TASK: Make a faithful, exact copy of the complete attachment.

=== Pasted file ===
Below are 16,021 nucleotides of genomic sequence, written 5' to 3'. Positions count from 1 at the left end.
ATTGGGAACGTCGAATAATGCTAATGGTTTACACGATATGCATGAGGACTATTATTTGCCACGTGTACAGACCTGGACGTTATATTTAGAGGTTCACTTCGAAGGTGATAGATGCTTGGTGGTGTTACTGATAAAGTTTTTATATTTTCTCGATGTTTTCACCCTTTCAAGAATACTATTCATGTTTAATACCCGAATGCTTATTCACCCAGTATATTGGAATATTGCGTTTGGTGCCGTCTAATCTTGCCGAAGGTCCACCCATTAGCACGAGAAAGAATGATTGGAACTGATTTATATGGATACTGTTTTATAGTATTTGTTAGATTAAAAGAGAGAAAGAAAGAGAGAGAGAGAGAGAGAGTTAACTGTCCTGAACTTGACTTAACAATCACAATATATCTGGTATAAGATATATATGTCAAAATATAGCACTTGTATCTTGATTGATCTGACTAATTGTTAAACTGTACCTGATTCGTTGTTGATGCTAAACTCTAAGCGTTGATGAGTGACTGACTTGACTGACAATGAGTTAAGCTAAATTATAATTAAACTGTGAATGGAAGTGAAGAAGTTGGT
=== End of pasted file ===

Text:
Below are 16,021 nucleotides of genomic sequence, written 5' to 3'. Positions count from 1 at the left end.
ATTGGGAACGTCGAATAATGCTAATGGTTTACACGATATGCATGAGGACTATTATTTGCCACGTGTACAGACCTGGACGTTATATTTAGAGGTTCACTTCGAAGGTGATAGATGCTTGGTGGTGTTACTGATAAAGTTTTTATATTTTCTCGATGTTTTCACCCTTTCAAGAATACTATTCATGTTTAATACCCGAATGCTTATTCACCCAGTATATTGGAATATTGCGTTTGGTGCCGTCTAATCTTGCCGAAGGTCCACCCATTAGCACGAGAAAGAATGATTGGAACTGATTTATATGGATACTGTTTTATAGTATTTGTTAGATTAAAAGAGAGAAAGAAAGAGAGAGAGAGAGAGAGAGTTAACTGTCCTGAACTTGACTTAACAATCACAATATATCTGGTATAAGATATATATGTCAAAATATAGCACTTGTATCTTGATTGATCTGACTAATTGTTAAACTGTACCTGATTCGTTGTTGATGCTAAACTCTAAGCGTTGATGAGTGACTGACTTGACTGACAATGAGTTAAGCTAAATTATAATTAAACTGTGAATGGAAGTGAAGAAGTTGGT